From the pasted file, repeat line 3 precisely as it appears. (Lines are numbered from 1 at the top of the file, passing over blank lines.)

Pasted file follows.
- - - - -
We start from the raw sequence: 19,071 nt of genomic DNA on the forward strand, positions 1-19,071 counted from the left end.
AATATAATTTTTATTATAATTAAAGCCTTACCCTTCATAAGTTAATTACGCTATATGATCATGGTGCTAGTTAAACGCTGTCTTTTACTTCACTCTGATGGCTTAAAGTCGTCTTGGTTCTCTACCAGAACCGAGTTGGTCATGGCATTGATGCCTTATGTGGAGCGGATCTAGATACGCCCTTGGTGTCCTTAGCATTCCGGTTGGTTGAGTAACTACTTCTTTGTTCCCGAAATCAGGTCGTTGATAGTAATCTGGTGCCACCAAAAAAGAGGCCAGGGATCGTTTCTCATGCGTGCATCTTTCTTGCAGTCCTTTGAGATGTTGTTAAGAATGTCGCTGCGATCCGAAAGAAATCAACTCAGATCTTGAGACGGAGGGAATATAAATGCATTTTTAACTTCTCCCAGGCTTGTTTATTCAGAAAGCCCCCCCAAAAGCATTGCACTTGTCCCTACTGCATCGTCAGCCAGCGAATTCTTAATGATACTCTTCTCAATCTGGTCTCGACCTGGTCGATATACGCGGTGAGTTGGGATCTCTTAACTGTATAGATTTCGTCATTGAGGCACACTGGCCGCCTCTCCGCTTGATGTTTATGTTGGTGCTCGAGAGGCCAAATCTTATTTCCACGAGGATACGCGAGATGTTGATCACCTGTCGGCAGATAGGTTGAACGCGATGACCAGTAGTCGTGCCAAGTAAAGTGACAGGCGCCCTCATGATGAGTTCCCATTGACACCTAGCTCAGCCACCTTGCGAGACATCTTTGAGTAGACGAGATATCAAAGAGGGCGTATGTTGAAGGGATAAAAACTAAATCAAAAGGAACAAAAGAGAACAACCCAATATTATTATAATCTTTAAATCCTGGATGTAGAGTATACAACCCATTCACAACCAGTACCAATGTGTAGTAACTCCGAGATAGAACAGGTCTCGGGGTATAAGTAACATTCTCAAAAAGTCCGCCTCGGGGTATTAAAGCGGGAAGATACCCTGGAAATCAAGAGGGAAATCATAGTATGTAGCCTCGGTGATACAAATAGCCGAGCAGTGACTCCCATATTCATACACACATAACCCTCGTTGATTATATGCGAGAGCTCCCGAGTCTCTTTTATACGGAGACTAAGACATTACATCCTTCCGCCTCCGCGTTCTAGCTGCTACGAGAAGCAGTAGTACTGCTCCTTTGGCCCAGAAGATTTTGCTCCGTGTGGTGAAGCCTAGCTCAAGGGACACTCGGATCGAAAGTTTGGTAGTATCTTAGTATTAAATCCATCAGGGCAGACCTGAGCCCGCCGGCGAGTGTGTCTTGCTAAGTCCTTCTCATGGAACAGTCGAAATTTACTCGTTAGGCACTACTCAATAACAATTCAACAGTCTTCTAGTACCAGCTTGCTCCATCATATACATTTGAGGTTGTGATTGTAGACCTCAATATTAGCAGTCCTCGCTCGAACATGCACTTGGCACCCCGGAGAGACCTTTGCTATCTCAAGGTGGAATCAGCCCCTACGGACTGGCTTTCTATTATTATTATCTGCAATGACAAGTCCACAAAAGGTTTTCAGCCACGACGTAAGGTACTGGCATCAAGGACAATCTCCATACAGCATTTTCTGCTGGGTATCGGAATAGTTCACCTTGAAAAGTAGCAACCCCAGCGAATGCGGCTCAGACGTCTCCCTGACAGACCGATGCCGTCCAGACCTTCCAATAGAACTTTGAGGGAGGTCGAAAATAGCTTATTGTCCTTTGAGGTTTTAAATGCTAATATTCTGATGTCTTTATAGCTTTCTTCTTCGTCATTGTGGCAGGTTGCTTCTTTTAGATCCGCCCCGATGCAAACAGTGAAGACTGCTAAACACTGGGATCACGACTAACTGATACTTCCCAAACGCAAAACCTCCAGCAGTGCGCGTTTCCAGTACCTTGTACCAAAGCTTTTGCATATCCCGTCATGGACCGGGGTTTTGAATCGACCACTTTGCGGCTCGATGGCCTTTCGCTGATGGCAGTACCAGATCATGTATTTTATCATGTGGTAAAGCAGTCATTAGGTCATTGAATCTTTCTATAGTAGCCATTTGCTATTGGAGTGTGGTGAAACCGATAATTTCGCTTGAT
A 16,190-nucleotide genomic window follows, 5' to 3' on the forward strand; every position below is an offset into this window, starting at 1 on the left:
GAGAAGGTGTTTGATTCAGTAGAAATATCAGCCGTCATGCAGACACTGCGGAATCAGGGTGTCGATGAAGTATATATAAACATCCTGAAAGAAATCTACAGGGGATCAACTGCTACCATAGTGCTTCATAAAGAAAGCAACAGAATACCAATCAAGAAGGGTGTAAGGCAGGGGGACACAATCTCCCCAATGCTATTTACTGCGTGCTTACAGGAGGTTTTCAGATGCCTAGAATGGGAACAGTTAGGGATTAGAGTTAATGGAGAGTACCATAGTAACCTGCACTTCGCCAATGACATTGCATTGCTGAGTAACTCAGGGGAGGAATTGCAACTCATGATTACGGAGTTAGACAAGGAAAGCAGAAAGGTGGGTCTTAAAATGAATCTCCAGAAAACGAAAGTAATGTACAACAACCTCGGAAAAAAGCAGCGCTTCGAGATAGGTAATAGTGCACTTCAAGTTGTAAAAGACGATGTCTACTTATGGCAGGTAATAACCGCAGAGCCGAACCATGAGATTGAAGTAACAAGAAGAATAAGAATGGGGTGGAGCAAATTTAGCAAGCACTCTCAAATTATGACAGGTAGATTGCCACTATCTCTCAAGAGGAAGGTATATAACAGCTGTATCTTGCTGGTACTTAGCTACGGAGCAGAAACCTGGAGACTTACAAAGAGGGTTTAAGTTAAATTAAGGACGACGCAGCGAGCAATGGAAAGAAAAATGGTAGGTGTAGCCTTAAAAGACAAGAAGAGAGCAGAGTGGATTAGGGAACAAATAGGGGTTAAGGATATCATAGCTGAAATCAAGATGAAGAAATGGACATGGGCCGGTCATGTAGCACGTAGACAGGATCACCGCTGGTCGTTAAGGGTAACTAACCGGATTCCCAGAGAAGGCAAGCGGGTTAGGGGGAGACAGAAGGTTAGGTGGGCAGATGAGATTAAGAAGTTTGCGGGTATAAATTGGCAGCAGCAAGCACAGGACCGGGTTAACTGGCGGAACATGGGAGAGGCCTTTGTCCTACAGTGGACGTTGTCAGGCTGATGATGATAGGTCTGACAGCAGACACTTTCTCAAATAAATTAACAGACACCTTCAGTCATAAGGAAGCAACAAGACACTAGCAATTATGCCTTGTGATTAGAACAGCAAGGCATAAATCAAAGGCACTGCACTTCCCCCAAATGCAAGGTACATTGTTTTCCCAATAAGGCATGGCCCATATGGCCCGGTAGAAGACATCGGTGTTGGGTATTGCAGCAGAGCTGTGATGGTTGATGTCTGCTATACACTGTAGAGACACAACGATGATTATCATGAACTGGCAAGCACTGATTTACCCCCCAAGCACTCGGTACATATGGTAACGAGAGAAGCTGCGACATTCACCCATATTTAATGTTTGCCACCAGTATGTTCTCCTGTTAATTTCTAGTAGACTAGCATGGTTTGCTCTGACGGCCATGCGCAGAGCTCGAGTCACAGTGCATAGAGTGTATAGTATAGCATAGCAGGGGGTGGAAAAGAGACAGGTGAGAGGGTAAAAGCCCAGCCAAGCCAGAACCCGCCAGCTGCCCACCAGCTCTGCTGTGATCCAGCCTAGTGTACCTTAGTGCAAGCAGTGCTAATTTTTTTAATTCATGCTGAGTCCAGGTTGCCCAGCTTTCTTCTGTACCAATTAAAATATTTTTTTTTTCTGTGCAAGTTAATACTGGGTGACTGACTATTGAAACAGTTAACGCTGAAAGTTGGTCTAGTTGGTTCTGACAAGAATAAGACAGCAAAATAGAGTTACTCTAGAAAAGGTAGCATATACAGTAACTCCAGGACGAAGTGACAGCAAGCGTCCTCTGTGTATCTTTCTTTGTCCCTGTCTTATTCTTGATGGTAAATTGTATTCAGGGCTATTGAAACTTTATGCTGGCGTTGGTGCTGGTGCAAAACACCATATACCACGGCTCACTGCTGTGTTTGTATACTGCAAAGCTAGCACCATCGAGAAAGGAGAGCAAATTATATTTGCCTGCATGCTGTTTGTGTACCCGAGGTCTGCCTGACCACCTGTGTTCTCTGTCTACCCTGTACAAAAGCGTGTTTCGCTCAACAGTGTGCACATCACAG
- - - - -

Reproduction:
A 16,190-nucleotide genomic window follows, 5' to 3' on the forward strand; every position below is an offset into this window, starting at 1 on the left: